RFC 221 (rfc221) - Page 2 of 5


Mail Box Protocol: Version 2



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RFC 221               MAIL BOX PROTOCOL, VERSION-2        25 August 1971


   the serving site and that this information would be supplied by the
   user.  In the Mail Box protocol we would like not to have to
   explicitly know the path name conventions at each site.

   In other words there is a need for a network virtual pathname
   convention.  We did not want to solve this problem in general at this
   time and in RFC 196, NIC 7141, proposed the use of a separate socket
   for mail type delivery and the use of an integer 0-127 to specify the
   address of a specific file (Mail Box) to be appended to as the
   simplest form of network-wide standard file name convention for an
   initial implementation.

   To follow more closely the spirit of the File Transfer Protocol, I
   would now recommend the Append Request be specifically used and that
   the standard socket agreed on for use with the File Transfer Protocol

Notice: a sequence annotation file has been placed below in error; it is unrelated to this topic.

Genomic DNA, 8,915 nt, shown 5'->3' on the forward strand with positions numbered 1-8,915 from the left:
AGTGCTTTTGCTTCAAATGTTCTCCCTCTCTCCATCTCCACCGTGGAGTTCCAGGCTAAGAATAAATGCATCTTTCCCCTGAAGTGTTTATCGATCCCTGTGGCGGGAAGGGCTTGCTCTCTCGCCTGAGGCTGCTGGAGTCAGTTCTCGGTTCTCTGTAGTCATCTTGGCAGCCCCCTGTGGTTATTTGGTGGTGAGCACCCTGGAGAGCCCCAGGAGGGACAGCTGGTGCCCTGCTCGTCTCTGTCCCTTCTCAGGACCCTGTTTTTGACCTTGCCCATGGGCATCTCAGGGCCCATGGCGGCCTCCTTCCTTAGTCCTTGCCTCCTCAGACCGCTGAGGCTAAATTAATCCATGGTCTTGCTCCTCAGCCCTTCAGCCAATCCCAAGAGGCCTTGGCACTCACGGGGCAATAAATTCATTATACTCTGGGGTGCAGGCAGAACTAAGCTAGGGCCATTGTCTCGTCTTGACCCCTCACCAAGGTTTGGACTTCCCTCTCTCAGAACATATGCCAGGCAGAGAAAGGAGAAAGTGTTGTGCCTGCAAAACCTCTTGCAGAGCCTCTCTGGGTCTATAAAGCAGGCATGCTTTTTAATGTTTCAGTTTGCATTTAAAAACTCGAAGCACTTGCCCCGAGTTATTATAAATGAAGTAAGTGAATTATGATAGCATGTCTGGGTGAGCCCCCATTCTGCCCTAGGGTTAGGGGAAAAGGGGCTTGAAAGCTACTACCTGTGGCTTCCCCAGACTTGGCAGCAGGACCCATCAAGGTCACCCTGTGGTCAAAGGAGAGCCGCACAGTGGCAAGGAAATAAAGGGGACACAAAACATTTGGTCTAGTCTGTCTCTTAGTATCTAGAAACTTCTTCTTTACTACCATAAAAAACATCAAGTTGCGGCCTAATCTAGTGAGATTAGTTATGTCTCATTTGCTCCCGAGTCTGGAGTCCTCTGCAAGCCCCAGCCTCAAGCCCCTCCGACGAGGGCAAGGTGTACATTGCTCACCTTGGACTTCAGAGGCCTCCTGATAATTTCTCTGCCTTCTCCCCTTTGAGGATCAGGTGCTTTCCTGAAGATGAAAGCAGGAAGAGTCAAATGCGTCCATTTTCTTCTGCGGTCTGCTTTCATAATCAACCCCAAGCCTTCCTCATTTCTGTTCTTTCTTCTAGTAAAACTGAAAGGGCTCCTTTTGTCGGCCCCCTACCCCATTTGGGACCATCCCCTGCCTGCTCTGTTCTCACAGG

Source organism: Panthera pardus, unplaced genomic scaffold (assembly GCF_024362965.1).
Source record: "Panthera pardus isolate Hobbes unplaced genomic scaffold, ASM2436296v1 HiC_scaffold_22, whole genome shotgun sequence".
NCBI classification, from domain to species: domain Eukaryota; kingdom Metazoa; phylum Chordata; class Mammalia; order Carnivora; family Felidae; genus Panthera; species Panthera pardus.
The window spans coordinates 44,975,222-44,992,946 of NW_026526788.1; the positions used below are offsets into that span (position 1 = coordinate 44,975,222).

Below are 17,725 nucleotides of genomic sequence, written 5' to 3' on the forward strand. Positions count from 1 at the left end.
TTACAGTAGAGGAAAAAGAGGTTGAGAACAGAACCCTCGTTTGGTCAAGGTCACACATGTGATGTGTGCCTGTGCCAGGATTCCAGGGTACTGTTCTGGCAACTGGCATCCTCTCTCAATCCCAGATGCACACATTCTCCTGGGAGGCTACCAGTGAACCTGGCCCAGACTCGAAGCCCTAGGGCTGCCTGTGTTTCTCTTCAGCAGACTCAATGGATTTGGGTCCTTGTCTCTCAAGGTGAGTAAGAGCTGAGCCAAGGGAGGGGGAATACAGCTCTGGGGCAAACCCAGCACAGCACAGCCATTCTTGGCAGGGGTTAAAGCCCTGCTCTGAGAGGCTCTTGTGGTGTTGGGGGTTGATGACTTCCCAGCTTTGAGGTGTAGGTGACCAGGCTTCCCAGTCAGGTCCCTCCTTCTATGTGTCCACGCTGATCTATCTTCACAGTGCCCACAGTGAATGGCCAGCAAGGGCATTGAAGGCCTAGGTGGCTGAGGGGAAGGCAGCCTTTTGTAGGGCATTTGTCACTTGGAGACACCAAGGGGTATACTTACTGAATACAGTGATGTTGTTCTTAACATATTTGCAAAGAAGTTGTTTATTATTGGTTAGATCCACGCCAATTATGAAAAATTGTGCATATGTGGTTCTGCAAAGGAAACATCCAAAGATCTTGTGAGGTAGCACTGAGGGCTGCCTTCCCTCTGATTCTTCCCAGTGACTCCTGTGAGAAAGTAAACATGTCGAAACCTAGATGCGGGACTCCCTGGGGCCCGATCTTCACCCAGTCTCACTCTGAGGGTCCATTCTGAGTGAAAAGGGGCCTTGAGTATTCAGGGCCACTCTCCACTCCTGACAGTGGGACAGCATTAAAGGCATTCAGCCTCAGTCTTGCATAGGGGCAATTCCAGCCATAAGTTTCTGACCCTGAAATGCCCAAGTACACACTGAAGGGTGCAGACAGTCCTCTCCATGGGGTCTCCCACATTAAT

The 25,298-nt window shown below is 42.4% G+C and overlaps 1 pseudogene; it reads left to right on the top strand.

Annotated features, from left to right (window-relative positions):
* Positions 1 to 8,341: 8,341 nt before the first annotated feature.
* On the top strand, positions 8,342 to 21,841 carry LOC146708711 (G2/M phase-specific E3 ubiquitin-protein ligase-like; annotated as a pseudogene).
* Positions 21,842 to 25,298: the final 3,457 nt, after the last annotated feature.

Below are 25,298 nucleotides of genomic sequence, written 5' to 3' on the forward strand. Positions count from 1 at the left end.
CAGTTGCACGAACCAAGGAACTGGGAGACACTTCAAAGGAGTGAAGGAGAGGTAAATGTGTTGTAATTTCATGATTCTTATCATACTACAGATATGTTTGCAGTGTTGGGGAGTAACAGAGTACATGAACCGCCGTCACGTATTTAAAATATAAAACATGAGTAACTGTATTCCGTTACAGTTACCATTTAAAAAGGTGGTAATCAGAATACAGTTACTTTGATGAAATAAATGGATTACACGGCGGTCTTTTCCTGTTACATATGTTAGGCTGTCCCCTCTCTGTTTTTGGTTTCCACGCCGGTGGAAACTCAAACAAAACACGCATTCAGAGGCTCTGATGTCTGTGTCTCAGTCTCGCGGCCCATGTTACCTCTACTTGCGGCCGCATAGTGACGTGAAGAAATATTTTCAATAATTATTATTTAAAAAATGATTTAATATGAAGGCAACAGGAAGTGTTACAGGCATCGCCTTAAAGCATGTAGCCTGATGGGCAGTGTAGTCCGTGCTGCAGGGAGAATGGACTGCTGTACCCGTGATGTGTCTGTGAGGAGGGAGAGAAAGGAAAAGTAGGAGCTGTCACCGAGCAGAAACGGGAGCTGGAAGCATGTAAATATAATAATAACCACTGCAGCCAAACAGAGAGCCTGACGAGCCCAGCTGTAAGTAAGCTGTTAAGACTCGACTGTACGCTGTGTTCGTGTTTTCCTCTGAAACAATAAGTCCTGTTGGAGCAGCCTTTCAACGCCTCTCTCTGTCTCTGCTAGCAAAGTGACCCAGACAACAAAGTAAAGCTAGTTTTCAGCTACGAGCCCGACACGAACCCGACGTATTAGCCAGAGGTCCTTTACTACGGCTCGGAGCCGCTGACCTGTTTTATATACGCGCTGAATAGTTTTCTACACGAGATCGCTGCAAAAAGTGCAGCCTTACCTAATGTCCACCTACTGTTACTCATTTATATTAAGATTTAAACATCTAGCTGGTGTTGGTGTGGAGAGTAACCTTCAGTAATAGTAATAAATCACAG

also be used.  Following the byte indicating an Append request, there
   would be a standard agreed-upon string of letters followed by a
   number, indicating that this is a mail box append request.  A
   suggested name string would be NETMAIL#, where # is a byte
   interpreted as a mail box number 0-255.  If the above suggested Mail
   Box file naming convention is unsuitable and some other network-wide
   standard mail box naming can be agreed on, then it can be used.
   Please let me know how you feel about this naming convention.

   Given agreement on a standard mail box pathname, then the Mail Box
   Protocol can utilize a subset of the File Transfer Protocol
   conventions to be given below.

   The other problem which was raised about the Mail Box Protocol was
   the possibility of someone accidentally or deliberately flooding the
   printer of a site with garbage, as there are no access or file size
   controls.  Some thinking and discussions of this problem have yielded
   no simple satisfactory solutions.  I would recommend initial
   implementations without standard special safeguards in this area.
   Safeguards would be a site-dependent option.  Standard safeguards for
   the above problem can be easily added later if they really prove
   necessary and satisfactory ones can be agreed on.














Watson


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